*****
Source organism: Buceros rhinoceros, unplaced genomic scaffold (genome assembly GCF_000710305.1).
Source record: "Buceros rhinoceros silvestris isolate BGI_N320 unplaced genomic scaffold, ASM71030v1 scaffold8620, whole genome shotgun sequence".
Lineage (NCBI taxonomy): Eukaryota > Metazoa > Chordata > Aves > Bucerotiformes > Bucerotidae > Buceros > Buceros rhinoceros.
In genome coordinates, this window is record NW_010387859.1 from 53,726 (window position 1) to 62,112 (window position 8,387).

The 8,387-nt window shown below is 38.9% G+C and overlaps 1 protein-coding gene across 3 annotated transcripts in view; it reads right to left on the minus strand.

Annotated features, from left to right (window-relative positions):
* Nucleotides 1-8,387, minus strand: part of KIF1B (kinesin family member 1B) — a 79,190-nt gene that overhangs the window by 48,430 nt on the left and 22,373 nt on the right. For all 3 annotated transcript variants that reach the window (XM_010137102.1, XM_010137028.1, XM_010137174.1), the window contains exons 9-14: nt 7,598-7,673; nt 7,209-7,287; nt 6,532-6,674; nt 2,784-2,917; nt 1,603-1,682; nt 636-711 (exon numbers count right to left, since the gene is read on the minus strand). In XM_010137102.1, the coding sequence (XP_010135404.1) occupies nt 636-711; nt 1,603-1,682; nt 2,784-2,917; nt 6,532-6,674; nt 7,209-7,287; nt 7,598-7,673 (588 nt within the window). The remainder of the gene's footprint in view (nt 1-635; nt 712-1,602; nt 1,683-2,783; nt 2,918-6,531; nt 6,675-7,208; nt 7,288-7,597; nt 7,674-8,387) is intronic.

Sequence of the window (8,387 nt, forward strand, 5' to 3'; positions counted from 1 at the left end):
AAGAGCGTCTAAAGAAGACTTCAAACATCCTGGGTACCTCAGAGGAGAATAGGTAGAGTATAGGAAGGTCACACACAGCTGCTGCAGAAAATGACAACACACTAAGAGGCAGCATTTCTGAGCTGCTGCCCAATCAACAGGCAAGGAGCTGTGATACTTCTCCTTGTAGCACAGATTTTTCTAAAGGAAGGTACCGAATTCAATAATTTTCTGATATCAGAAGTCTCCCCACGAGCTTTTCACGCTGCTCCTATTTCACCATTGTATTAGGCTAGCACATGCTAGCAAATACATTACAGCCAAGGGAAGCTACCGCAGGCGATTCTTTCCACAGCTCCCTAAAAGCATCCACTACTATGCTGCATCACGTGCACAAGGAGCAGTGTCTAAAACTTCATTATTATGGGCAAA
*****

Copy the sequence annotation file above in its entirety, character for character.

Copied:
Source organism: Buceros rhinoceros, unplaced genomic scaffold (genome assembly GCF_000710305.1).
Source record: "Buceros rhinoceros silvestris isolate BGI_N320 unplaced genomic scaffold, ASM71030v1 scaffold8620, whole genome shotgun sequence".
Lineage (NCBI taxonomy): Eukaryota > Metazoa > Chordata > Aves > Bucerotiformes > Bucerotidae > Buceros > Buceros rhinoceros.
In genome coordinates, this window is record NW_010387859.1 from 53,726 (window position 1) to 62,112 (window position 8,387).

The 8,387-nt window shown below is 38.9% G+C and overlaps 1 protein-coding gene across 3 annotated transcripts in view; it reads right to left on the minus strand.

Annotated features, from left to right (window-relative positions):
* Nucleotides 1-8,387, minus strand: part of KIF1B (kinesin family member 1B) — a 79,190-nt gene that overhangs the window by 48,430 nt on the left and 22,373 nt on the right. For all 3 annotated transcript variants that reach the window (XM_010137102.1, XM_010137028.1, XM_010137174.1), the window contains exons 9-14: nt 7,598-7,673; nt 7,209-7,287; nt 6,532-6,674; nt 2,784-2,917; nt 1,603-1,682; nt 636-711 (exon numbers count right to left, since the gene is read on the minus strand). In XM_010137102.1, the coding sequence (XP_010135404.1) occupies nt 636-711; nt 1,603-1,682; nt 2,784-2,917; nt 6,532-6,674; nt 7,209-7,287; nt 7,598-7,673 (588 nt within the window). The remainder of the gene's footprint in view (nt 1-635; nt 712-1,602; nt 1,683-2,783; nt 2,918-6,531; nt 6,675-7,208; nt 7,288-7,597; nt 7,674-8,387) is intronic.

Sequence of the window (8,387 nt, forward strand, 5' to 3'; positions counted from 1 at the left end):
AAGAGCGTCTAAAGAAGACTTCAAACATCCTGGGTACCTCAGAGGAGAATAGGTAGAGTATAGGAAGGTCACACACAGCTGCTGCAGAAAATGACAACACACTAAGAGGCAGCATTTCTGAGCTGCTGCCCAATCAACAGGCAAGGAGCTGTGATACTTCTCCTTGTAGCACAGATTTTTCTAAAGGAAGGTACCGAATTCAATAATTTTCTGATATCAGAAGTCTCCCCACGAGCTTTTCACGCTGCTCCTATTTCACCATTGTATTAGGCTAGCACATGCTAGCAAATACATTACAGCCAAGGGAAGCTACCGCAGGCGATTCTTTCCACAGCTCCCTAAAAGCATCCACTACTATGCTGCATCACGTGCACAAGGAGCAGTGTCTAAAACTTCATTATTATGGGCAAA